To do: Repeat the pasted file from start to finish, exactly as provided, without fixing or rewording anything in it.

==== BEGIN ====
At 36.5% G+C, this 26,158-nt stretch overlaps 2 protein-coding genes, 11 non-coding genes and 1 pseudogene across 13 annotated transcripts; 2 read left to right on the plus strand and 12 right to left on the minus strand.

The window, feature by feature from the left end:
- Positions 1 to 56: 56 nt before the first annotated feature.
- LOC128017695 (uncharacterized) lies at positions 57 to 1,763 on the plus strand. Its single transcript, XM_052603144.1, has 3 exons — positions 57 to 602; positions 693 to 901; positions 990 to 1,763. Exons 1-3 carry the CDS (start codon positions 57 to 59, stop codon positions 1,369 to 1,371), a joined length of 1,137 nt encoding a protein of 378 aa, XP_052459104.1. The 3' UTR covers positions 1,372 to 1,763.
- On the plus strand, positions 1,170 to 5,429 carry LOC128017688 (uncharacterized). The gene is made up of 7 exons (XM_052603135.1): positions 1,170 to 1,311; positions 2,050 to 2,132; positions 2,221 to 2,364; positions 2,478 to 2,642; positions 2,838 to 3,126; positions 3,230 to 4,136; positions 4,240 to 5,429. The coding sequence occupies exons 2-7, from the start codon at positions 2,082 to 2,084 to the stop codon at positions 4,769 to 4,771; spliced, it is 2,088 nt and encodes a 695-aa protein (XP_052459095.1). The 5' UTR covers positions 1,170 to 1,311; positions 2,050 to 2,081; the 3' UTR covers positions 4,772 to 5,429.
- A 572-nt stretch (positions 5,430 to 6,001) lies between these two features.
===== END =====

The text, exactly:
At 36.5% G+C, this 26,158-nt stretch overlaps 2 protein-coding genes, 11 non-coding genes and 1 pseudogene across 13 annotated transcripts; 2 read left to right on the plus strand and 12 right to left on the minus strand.

The window, feature by feature from the left end:
- Positions 1 to 56: 56 nt before the first annotated feature.
- LOC128017695 (uncharacterized) lies at positions 57 to 1,763 on the plus strand. Its single transcript, XM_052603144.1, has 3 exons — positions 57 to 602; positions 693 to 901; positions 990 to 1,763. Exons 1-3 carry the CDS (start codon positions 57 to 59, stop codon positions 1,369 to 1,371), a joined length of 1,137 nt encoding a protein of 378 aa, XP_052459104.1. The 3' UTR covers positions 1,372 to 1,763.
- On the plus strand, positions 1,170 to 5,429 carry LOC128017688 (uncharacterized). The gene is made up of 7 exons (XM_052603135.1): positions 1,170 to 1,311; positions 2,050 to 2,132; positions 2,221 to 2,364; positions 2,478 to 2,642; positions 2,838 to 3,126; positions 3,230 to 4,136; positions 4,240 to 5,429. The coding sequence occupies exons 2-7, from the start codon at positions 2,082 to 2,084 to the stop codon at positions 4,769 to 4,771; spliced, it is 2,088 nt and encodes a 695-aa protein (XP_052459095.1). The 5' UTR covers positions 1,170 to 1,311; positions 2,050 to 2,081; the 3' UTR covers positions 4,772 to 5,429.
- A 572-nt stretch (positions 5,430 to 6,001) lies between these two features.